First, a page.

Towards an Imperfect Union: A Conservative Case for the EU (Europe Today) by Dalibor Rohac
Dalibor Rohac, a Slovak scholar at the US Free Market think tank, the American Enterprise Institute, has bravely waded into the debate on the EU.
Over 7 chapters he tears apart the case advanced by some so-called both conservatives and free market supporters against EU Membership and often the not so hidden agenda of ending the EU.
I will highlight two areas. First, he provides an excellent survey of the opponents of the EU. He ends with genuine and serious proposals to improve the EU and encourage Europe’s prosperity.
A genuine classical liberal
He does not give the EU an easy ride. He is very critical of it. But, he makes constructive and feasible solutions to solve these challenges. He does not embrace “Year 0” thinking of some anti-Europeans, calling not only for the UK or other countries to leave the EU, but for the EU to collapse.
Mr Rohac examines the issue from the perspective of a genuine classical liberal, steeped in rich and honourable tradition of Hayek, Mises and Röpke. This rich tradition of openness and free trade has all too often be silenced in the Brexit debate, and those who claim to be classical liberals been conspicuous in their silence on the anti-migrant and free trade agenda embraced by the Leave campaign.
The clarity of Rohac’s case is such that I’ll use his own words in this brief review. As a free trade social democrat I think much of his prognosis and medicine should be considered as cross party.
Meet the discontents – a survey of the anti-EU groups.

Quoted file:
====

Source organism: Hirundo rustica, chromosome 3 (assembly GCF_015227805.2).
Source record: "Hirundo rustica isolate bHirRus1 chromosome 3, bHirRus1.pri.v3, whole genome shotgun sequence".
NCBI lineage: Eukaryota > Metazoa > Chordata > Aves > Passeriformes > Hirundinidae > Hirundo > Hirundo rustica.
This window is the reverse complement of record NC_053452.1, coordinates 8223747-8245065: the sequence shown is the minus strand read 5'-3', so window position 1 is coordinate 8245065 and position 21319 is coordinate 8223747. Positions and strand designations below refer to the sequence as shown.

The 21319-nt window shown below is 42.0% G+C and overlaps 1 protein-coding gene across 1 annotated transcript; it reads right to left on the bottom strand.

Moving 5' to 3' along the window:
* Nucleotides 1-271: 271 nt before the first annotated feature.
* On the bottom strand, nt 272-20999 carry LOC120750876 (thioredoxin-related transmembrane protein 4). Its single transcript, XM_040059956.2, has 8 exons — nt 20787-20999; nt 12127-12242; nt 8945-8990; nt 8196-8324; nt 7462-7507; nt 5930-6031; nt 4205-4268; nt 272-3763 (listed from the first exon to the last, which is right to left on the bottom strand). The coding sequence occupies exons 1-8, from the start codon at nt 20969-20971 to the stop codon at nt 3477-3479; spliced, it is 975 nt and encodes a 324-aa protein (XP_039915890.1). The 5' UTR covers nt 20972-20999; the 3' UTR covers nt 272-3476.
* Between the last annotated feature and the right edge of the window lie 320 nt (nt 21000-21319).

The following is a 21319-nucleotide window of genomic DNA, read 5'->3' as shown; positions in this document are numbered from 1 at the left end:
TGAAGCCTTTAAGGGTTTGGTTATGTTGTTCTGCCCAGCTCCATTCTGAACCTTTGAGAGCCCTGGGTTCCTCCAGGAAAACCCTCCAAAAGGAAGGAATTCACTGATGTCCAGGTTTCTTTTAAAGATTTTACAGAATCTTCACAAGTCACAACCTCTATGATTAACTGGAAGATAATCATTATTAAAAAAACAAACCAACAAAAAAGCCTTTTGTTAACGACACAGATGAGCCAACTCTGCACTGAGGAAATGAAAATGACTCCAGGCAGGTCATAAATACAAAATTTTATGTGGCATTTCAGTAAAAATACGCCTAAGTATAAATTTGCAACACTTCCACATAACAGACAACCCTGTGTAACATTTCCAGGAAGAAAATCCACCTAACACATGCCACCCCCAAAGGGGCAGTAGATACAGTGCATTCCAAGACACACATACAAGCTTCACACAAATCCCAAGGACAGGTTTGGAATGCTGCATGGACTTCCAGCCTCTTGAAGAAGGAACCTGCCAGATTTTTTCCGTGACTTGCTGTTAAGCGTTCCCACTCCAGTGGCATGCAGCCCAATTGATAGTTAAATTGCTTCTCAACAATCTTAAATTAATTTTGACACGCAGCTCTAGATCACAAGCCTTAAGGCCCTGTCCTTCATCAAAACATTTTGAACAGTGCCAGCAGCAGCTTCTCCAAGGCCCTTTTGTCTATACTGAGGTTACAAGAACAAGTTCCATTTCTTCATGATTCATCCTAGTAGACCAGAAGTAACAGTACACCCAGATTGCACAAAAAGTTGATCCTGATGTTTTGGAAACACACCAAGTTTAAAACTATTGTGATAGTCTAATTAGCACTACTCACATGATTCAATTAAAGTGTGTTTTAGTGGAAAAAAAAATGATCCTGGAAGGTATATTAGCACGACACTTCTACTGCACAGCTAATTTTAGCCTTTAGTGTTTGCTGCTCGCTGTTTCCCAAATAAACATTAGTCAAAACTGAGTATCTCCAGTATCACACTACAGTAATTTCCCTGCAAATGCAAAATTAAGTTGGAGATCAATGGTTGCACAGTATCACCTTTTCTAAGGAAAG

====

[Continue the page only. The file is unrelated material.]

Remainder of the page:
He paints an interesting portrait of the groups who have embraced the anti-EU cause.
First, there are those who see the EU as an actack on Free Markets. Václav Klaus, , the Czech President, is critical of the EU as he claims to be a free marketer. Rohac questions his free market credentials. He observes he has this reputation despite “… his actual record as a reformer was mixed. While the Czech transition was broadly successful, Klaus’s government failed to privatize the banking sector and open it to competition”.
He observes “The main reason for his bona fides among conservatives and libertarians lies in his free-market rhetoric, rather than in the actual track record as a politician.” He points out this is the same man who poured praise on anti-free market Marie Le-Pen when he met her in the Czech capital for a beer.
Second, at the opposite end, some see EU as “Neoliberal” Cabal. These EU opponents condemn the EU for its supposed embrace of “too much unregulated free-market capitalism in the bloc”. Some in the UK Labour Party and other Socialist Parties fall into this camp.
Third, many see the EU as an “Anathema of National Greatness”. As Rohac notes “Nationalist critics of the EU see the organization as an affront to national greatness.”. France’s Le Pen falls into this camp. The National Front want an end to the Euro, the return of the French Franc, nationalization of banks, and capital controls to limit “speculation.”
Rohan rightly notes “Needless to say, this would represent the end of the freedom of movement of capital in the EU, one of the key components of the single market…The likes of Le Pen aim to restore France’s full sovereignty and empower the French government to pursue policies that are essentially incompatible with the existence of free markets in the EU, including protectionist measures and activist industrial policy.”
He concludes “In short, Le Pen’s is an agenda that ought to make every free marketer deeply uncomfortable.”
He points out that Hungary’s Fidesz, have taken Eurosceptic nationalism from the realm of rhetoric into practice, and lays out practices and policies of the current government that seem more in place with the mid 1930s than today.
At times Robac seems distressed at the sight of genuine free marketers and ultra nationalists at the same table. He notes that “The EU is a subject that places many well-intentioned conservatives and free-market advocates into the company of nationalists and xenophobes….This does not allow us to dismiss their own criticisms of the EU through “guilt by association.”
Fourth, there are a growing group of “Putin supporters” that see “Europe Is Decadent, so Let’s Turn East”.